Lured by nostalgic memories of Ricky Ricardo, fascinated by Hemingway or the aroma of a Cuban cigar, many Americans are turning again to Cuba as a vacation destination. Most travelers, however, have ruled out Cuba as a destination due to U. S. restrictions on travel to Cuba. So…you may be surprised to learn that you can, in fact, visit Cuba! For a long time, it wasn’t possible to visit this very interesting spot in the Caribbean, but now, via certain legal routes, U. S. citizens can find their way to Cuba.
U. S. citizens are not prohibited from traveling to Cuba. However, tourism is effectively prevented by the 1917 Trading With the Enemy Act. This act forbids spending U. S. dollars in Cuba. It’s hard to have much fun when you can’t spend any cash. There are certain legal exceptions to the rule, although these regulations were tightened recently by President Clinton. Additionally, you can’t fly directly there from the United States. However, other countries have travel agencies that will set up trips for determined visitors.
Discouraged already? Don’t give up yet! The best way to get to Cuba is to be well-informed. That’s the only way to ensure a safe and positive experience. Begin by visiting the State Department’s informational site about Cuba. The Consular Sheet gives rules and regulations and a great deal of other information which will help you have a good experience. From there, you might want to consult the Moon Travel Guide page about Cuba. It gives a good overview of travel to Cuba, from a somewhat different perspective. You’ll find a very complete discussion of legal ways to enter and visit Cuba, including a listing of tour agents in Canada and the United Kingdom that will be happy to assist you.
A number of tour agencies are offering packages to Cuba. The Cuban Connection features a wide choice of packages and is actively building and renovating their web site on Cuba. There are maps, tourist tips, information for United States citizens traveling to Cuba, links to sports sites, city information, and a large section on villa rentals. Check out agencies in Canada, the Bahamas, Mexico—there are the Canada Yellow Pages for starters. Click on “Search Canada”, and look for travel agencies, but be sure to choose a city, or you’ll get the entire listing for all of Canada—somewhat overwhelming! Or try Mexico 2000 for a listing of several agencies in Mexico who will assist Americans in getting there. One in particular, the Vinales agency, lists Havana as a destination. On the Bahamas-mon site, choose “Travel”, then choose “Bahama Travel Agent List.” It’s just a long list of agents, but at least gives you a place from which to start.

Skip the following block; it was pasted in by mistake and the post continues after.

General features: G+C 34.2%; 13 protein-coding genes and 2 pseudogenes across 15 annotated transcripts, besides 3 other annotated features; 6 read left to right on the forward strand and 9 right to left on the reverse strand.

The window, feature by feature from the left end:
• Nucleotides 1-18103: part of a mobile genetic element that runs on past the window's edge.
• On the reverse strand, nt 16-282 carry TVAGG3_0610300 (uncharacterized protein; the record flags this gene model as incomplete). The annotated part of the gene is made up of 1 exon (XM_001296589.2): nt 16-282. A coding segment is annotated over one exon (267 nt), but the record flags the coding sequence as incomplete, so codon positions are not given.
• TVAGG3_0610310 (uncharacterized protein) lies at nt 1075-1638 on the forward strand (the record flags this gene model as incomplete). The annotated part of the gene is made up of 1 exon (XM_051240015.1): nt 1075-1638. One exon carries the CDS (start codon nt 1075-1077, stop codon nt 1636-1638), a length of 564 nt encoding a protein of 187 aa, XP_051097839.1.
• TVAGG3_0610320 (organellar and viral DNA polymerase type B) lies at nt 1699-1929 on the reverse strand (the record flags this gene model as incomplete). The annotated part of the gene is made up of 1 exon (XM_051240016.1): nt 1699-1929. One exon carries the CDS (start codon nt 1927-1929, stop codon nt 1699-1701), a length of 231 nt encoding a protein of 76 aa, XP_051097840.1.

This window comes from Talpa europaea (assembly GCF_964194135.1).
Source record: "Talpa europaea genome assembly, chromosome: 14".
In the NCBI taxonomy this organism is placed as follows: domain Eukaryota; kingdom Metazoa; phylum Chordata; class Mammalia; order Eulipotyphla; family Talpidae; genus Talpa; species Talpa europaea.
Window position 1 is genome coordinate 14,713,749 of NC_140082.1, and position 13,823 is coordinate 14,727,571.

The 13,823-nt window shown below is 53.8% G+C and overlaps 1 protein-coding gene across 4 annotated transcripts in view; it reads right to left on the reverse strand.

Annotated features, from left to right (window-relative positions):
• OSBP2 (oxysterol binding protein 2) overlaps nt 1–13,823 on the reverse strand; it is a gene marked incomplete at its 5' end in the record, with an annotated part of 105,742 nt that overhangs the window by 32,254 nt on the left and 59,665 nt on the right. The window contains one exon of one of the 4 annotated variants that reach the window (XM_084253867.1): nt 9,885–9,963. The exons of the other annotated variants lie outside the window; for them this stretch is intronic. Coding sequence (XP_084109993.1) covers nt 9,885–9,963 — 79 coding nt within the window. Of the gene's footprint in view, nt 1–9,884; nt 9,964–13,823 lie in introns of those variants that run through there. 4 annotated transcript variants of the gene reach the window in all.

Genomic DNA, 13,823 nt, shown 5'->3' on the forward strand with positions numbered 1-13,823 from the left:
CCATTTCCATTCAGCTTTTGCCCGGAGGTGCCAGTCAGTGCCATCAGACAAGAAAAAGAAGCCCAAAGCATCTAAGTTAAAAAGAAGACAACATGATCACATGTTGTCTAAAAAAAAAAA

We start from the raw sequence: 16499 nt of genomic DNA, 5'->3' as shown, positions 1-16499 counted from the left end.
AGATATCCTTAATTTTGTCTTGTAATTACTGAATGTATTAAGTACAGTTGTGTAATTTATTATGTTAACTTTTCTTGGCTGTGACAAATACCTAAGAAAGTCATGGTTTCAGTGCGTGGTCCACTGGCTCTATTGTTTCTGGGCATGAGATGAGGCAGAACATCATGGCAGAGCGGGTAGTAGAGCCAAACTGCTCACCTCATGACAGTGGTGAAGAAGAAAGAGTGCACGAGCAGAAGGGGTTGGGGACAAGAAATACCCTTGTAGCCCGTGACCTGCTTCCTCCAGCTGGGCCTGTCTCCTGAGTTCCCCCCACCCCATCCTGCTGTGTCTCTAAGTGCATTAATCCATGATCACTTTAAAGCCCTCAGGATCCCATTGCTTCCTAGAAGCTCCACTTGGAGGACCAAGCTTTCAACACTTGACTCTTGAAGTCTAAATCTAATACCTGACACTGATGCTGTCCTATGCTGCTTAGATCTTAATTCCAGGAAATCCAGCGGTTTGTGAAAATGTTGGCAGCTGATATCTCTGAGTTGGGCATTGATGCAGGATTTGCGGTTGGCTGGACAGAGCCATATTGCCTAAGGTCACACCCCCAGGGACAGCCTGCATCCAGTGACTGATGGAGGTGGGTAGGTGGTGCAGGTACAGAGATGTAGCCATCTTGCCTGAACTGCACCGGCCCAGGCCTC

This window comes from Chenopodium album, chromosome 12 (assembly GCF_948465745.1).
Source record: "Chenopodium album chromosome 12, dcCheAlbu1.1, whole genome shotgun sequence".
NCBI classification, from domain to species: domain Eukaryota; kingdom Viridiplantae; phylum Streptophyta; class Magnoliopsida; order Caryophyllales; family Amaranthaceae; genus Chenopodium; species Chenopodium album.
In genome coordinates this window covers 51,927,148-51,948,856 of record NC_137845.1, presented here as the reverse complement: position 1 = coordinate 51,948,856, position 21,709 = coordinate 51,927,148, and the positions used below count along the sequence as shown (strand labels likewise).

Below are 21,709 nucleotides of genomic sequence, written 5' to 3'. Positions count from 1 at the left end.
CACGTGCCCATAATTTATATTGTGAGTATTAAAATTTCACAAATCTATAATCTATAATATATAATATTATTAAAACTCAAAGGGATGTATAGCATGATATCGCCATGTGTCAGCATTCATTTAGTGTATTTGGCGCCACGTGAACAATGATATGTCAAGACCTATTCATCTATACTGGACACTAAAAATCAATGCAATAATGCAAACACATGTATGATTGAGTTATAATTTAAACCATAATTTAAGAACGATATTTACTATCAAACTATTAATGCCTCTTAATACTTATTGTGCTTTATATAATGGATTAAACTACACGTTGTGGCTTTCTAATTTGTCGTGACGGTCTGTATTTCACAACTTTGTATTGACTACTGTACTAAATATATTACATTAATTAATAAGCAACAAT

There are many legally sanctioned ways to travel to Cuba without circumventing the rules. The web site of the Moon Travel Guide lists these in some detail. Ecotours, music and dance tours, cultural heritage tours, and foreign language study tours are only a few that you can try. And USA Today features a number of articles on their web site that will give some good, up-to-date information about aspects of travel to Cuba that the tour agencies don’t mention. So get informed, play by the rules, and have a great visit to an often-overlooked Caribbean destination. I hope to hear from some of you who have visited Cuba (or will after reading this article!) so I can chronicle your experiences in another feature.
~ William Todd